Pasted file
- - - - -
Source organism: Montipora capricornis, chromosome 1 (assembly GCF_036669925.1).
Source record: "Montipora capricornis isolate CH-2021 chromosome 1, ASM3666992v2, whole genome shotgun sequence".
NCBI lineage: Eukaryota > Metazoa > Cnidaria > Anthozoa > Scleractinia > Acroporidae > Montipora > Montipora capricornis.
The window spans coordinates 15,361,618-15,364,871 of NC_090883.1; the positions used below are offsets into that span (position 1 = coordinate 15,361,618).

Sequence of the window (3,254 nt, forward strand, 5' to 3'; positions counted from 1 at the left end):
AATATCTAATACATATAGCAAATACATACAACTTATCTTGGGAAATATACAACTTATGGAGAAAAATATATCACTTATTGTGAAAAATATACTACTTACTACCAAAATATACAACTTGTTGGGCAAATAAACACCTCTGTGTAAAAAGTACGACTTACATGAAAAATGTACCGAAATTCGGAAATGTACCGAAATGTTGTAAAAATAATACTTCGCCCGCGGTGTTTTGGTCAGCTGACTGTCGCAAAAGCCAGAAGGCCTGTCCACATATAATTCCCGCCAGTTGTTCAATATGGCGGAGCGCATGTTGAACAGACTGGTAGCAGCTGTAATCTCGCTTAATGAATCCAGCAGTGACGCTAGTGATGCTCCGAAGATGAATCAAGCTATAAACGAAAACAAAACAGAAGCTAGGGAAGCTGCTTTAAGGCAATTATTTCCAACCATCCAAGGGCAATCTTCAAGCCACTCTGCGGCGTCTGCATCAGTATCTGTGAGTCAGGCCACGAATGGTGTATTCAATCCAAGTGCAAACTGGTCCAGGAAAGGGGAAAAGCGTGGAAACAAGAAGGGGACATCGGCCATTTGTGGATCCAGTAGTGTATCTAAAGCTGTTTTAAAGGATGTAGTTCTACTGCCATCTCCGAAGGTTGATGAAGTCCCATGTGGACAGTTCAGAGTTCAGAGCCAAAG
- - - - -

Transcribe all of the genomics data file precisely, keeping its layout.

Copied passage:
Source organism: Montipora capricornis, chromosome 1 (assembly GCF_036669925.1).
Source record: "Montipora capricornis isolate CH-2021 chromosome 1, ASM3666992v2, whole genome shotgun sequence".
NCBI lineage: Eukaryota > Metazoa > Cnidaria > Anthozoa > Scleractinia > Acroporidae > Montipora > Montipora capricornis.
The window spans coordinates 15,361,618-15,364,871 of NC_090883.1; the positions used below are offsets into that span (position 1 = coordinate 15,361,618).

Sequence of the window (3,254 nt, forward strand, 5' to 3'; positions counted from 1 at the left end):
AATATCTAATACATATAGCAAATACATACAACTTATCTTGGGAAATATACAACTTATGGAGAAAAATATATCACTTATTGTGAAAAATATACTACTTACTACCAAAATATACAACTTGTTGGGCAAATAAACACCTCTGTGTAAAAAGTACGACTTACATGAAAAATGTACCGAAATTCGGAAATGTACCGAAATGTTGTAAAAATAATACTTCGCCCGCGGTGTTTTGGTCAGCTGACTGTCGCAAAAGCCAGAAGGCCTGTCCACATATAATTCCCGCCAGTTGTTCAATATGGCGGAGCGCATGTTGAACAGACTGGTAGCAGCTGTAATCTCGCTTAATGAATCCAGCAGTGACGCTAGTGATGCTCCGAAGATGAATCAAGCTATAAACGAAAACAAAACAGAAGCTAGGGAAGCTGCTTTAAGGCAATTATTTCCAACCATCCAAGGGCAATCTTCAAGCCACTCTGCGGCGTCTGCATCAGTATCTGTGAGTCAGGCCACGAATGGTGTATTCAATCCAAGTGCAAACTGGTCCAGGAAAGGGGAAAAGCGTGGAAACAAGAAGGGGACATCGGCCATTTGTGGATCCAGTAGTGTATCTAAAGCTGTTTTAAAGGATGTAGTTCTACTGCCATCTCCGAAGGTTGATGAAGTCCCATGTGGACAGTTCAGAGTTCAGAGCCAAAG